Does Getting On-Plane Really Matter In the Baseball Swing?
Ted Williams wrote about the concept of swinging with a slight uppercut to your swing in 1970. It didn't really help anyone then and it won't help anyone now.
This trend of "new school" hitting coaches touting the importance of swinging up more stems from the advent of launch angle monitors in baseball. Here is one such example of what I'm talking about, but there are endless examples of this on the internet. Regardless of where it comes from, IT WON'T HELP YOU HIT BETTER.
What matters when it comes to consistency in baseball is a system working in the swings of great hitters called "the moving fulcrum." I call it the moving fulcrum because your hands - the fulcrum point - moves farther forward as the barrel is travelling through the zone. This means that the bat is squarer for a longer period of time.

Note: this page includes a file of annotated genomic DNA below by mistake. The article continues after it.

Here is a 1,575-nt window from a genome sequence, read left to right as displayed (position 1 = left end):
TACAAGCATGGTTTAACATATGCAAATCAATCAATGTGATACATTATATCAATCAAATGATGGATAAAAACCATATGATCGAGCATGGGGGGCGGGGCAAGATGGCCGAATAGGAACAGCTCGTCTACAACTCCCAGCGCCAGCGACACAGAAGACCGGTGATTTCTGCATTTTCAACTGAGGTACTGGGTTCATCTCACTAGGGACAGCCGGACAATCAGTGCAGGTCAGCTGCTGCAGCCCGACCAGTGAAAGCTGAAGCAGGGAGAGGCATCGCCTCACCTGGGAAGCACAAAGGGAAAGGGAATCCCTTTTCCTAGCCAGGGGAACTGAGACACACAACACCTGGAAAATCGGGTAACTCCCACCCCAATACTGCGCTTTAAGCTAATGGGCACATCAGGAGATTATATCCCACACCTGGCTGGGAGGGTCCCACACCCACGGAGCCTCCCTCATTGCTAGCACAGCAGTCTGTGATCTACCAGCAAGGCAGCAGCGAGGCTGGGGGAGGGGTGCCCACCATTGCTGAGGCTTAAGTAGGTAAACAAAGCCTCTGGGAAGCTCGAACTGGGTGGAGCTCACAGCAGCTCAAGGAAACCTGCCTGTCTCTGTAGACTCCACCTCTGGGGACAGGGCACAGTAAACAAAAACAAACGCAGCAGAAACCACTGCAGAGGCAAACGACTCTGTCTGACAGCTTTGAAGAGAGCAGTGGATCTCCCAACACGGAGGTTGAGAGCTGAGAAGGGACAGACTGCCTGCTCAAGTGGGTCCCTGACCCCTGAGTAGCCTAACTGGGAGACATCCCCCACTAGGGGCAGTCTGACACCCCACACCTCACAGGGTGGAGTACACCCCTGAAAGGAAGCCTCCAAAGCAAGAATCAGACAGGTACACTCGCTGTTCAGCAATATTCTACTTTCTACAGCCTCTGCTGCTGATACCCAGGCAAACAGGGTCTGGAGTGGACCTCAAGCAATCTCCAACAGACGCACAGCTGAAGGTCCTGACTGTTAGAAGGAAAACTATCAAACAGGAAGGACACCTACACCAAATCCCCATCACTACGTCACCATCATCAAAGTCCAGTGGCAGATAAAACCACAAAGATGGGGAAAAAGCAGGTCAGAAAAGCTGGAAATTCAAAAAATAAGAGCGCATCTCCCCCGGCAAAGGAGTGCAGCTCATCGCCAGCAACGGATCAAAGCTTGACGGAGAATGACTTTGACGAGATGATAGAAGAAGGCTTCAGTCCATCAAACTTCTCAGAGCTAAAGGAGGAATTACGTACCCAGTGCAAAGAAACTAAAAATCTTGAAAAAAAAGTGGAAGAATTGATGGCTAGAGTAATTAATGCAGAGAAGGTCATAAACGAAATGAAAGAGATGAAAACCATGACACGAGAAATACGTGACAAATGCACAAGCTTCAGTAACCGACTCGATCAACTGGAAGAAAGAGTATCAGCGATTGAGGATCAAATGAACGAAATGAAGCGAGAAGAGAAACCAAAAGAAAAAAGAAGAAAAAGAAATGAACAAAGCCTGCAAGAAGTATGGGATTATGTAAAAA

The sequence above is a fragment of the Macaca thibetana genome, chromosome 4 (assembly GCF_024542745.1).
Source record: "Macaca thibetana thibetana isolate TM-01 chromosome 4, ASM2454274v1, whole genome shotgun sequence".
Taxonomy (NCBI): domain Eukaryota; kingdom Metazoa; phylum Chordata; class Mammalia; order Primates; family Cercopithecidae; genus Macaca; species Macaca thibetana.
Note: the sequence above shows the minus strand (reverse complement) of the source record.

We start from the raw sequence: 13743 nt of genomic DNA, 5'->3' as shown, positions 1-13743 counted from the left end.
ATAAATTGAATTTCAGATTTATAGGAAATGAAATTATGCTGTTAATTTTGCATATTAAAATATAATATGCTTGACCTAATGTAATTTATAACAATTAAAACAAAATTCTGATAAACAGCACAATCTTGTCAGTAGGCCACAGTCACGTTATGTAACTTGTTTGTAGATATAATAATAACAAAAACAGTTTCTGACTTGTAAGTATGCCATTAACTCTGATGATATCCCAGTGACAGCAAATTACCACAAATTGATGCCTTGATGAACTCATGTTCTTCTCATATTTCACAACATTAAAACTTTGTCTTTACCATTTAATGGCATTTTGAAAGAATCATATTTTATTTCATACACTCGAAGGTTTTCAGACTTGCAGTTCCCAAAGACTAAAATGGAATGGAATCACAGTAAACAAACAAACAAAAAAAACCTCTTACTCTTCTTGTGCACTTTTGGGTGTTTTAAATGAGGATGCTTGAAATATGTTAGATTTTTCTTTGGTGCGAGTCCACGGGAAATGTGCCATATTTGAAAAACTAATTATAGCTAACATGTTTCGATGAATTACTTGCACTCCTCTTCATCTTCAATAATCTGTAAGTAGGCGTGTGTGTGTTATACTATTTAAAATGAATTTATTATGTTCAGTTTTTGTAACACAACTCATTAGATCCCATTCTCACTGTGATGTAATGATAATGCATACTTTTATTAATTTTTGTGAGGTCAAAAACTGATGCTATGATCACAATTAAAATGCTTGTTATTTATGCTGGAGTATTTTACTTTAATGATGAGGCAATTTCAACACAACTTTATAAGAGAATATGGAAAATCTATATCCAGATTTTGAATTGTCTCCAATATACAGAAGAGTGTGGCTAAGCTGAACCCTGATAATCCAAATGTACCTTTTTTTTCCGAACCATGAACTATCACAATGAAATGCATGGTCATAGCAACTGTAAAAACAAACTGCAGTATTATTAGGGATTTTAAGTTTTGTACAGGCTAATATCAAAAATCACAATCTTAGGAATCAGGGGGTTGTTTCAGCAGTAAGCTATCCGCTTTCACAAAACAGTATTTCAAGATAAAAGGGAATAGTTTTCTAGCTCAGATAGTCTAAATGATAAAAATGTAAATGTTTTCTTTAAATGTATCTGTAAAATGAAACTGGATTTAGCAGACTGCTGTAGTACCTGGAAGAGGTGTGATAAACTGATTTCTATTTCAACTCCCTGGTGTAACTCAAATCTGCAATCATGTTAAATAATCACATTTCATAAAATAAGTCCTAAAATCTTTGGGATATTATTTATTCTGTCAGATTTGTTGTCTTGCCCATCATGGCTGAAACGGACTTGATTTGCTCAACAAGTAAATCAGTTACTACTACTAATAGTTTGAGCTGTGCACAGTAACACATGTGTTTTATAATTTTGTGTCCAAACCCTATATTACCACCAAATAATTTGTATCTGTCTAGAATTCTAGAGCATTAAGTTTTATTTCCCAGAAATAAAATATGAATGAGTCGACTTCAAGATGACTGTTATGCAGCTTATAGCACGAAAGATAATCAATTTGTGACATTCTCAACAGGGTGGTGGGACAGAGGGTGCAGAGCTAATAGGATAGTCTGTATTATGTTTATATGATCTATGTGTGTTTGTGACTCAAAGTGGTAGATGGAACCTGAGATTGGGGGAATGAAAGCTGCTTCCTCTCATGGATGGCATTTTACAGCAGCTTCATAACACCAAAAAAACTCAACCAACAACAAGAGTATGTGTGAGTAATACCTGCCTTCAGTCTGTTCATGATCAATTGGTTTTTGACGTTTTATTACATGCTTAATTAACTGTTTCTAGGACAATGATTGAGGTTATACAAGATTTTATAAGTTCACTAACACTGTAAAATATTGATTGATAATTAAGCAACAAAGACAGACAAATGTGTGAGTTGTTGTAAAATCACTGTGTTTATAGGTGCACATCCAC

The "new school" swing coaches will have you believe that by just swinging up more, your barrel will be in the zone for a longer period of time. Ok. Maybe it is. But who cares? Because if the bat is in the zone but it's not square enough to hit a fair ball, then why does it matter that it's in the zone?
The hardest thing to do in baseball is SQUARE the bat up to the ball. This means, "make contact with the ball with the bat perpendicular to the flight of the ball." This is the main thing the pitcher is trying to avoid, and the main thing you are trying to do. Most of the time that you swing and miss, you missed not because you weren't on plane with the flight of the ball. You missed because you didn't square the bat up. Think of a pinball machine - THE BALL IS ALWAYS ON THE SAME PLANE AS THE LEVER in a pinball machine. The trick is to swing the lever at the right time.
The moving fulcrum is a system in the swings of the greatest hitters. It's a system that you can get to work in your swing as well. To me, it's the most important system working for a great hitter and the main reason why they have an uncanny ability to square the barrel to the ball time and time again.